From chakras to mudras to asanas to doshas, yoga philosophy attempts to define and balance the full range of our human existence. While Western yoga is highly focused on the physical practice of yoga postures, yoga encompasses a much deeper level of existence- specifically, the mental, physical, and emotional harmony of our lives. This is where the 5 elements of yoga come into play. These energetic qualities of our bodies and the world help us find peace, good health, and balance.
If you have been seeking a deeper connection with nature and yourself, here is everything you need to know about the 5 elements of nature according to yogic philosophy. Plus, we include practical ways to bring these elements into equilibrium in your yoga practice and beyond.
- 1 The 5 Elements of Nature
- 2 How the 5 Elements Apply to Yoga
- 3 Using Yoga to Balance The Five Elements of Nature
- 4 Key Takeaways: The Five Elements Balance and Enhance Yoga Practices for More Connection to Nature
The 5 Elements of Nature
For thousands of years, ancient cultures have sought to identify what makes up nature and the world. Traditional Chinese Medicine has the 5 phases of qi or life force, while ancient Greek philosophy supposed that the Universe is made up of four classical elements or “roots” for the Greek gods. In modern chemistry, we have the periodic table of 118 elements.
All of these philosophies attempt to answer the question: What is life made of?
Ayurvedic and Indian philosophy defines five elements that compose the core building blocks of the universe, including every person, plant, animal, and object. They are the basis of all of the cosmic creation. In Sanskrit, these are known as the pancha bhutas or panchamahabhutas. The 5 elements are:
- Prithvi or Bhumi (Earth): Representative of grounding, safety, stability, survival, and support. It is closely correlated with the root chakra.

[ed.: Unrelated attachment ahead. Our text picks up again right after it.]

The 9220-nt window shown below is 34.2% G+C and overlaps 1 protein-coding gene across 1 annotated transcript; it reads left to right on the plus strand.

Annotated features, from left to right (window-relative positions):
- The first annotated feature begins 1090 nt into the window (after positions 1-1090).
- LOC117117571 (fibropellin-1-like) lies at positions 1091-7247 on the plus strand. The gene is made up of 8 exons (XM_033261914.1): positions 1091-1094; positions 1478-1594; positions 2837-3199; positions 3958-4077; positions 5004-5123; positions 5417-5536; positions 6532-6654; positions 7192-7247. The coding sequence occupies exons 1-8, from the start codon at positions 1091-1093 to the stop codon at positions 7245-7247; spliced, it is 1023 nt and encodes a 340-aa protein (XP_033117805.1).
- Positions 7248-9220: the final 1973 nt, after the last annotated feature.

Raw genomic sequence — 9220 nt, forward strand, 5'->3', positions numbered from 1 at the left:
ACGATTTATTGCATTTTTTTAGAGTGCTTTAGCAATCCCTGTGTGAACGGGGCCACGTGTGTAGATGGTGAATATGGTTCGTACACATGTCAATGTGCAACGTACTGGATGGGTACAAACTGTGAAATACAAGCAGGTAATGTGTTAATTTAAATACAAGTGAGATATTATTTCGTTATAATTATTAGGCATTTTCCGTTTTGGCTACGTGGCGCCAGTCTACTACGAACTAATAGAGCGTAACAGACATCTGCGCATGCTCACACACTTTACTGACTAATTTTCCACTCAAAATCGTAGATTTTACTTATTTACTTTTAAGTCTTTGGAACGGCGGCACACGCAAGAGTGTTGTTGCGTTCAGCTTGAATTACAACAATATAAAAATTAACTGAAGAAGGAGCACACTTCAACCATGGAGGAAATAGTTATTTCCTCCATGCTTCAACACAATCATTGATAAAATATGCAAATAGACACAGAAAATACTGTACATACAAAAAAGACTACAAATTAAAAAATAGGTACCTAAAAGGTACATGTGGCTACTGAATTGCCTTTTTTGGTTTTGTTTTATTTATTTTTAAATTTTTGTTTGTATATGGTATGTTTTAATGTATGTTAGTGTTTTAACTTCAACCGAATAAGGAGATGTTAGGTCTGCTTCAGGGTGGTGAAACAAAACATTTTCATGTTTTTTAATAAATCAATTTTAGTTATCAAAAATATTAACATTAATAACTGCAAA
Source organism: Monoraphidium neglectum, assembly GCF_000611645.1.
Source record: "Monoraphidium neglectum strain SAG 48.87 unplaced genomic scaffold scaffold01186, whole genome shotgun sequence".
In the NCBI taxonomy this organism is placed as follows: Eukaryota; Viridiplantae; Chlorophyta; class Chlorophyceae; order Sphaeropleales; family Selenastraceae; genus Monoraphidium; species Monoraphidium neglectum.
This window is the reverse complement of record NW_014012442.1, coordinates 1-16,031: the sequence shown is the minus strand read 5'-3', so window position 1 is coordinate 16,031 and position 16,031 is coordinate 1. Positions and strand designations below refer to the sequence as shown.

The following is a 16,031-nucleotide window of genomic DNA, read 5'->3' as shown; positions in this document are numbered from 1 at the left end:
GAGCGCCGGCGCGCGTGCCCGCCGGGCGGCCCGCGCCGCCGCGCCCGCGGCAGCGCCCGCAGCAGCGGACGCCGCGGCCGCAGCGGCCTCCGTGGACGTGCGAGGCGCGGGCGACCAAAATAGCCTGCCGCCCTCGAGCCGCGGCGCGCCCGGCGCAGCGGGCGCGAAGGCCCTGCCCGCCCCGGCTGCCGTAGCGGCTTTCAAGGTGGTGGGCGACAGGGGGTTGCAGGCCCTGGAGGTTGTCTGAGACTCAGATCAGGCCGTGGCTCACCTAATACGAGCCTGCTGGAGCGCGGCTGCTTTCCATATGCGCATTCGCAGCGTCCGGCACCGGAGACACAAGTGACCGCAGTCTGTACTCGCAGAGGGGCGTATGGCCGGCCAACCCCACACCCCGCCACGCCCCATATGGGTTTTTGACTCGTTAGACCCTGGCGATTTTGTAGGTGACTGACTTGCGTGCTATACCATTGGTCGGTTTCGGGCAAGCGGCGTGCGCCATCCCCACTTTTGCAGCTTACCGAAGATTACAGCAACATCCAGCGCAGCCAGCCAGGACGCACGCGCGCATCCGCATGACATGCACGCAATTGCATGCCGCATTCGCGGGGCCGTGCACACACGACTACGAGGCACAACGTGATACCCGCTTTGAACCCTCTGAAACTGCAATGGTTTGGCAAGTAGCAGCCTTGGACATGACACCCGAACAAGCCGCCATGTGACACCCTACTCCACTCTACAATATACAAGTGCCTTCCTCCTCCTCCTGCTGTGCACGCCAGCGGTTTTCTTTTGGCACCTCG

- Jal (Water): Represents cleansing, soothing, pleasurable energy that flows with life. This element is linked to the sacral chakra and our emotions.
- Agni (Fire): Symbolizes heat, passion, energy, motivation, and transformation. This element is a catalyst for action and is correlated with the manipura (navel) chakra.
- Vayu (Air): Air represents any form of motion or movement. It is correlated with the heart chakra and relationships.
- Akasha (Ether or Space): This element represents space, emptiness, and consciousness. It is the most subtle element and is associated with the throat chakra.
These basic elements of life seem quite rudimentary, but the hold tremendous spiritual importance. Earth, water, and fire are the most tangible and visible forms that we experience in our daily physical lives. Space and air are intangible and invisible, but we know they are there.
While each element seems to exist on its own, they are actually all intertwined. You cannot have one element without the rest. For example, fire cannot burn without air because the oxygenation fuels the flame. Similarly, you cannot have water without space because rivers and oceans must flow through the physical space of the planet.
In our own bodies, these elements affect us in both a literal and metaphorical sense. For example, when you are excited or motivated about something, you may describe having a “fire within you”. If you are physically dehydrated or imbalanced in the water element, your body may have issues with digestion and urination.
Practicing yoga can help improve your awareness of these elements and how they may be out of balance in your life.
How the 5 Elements Apply to Yoga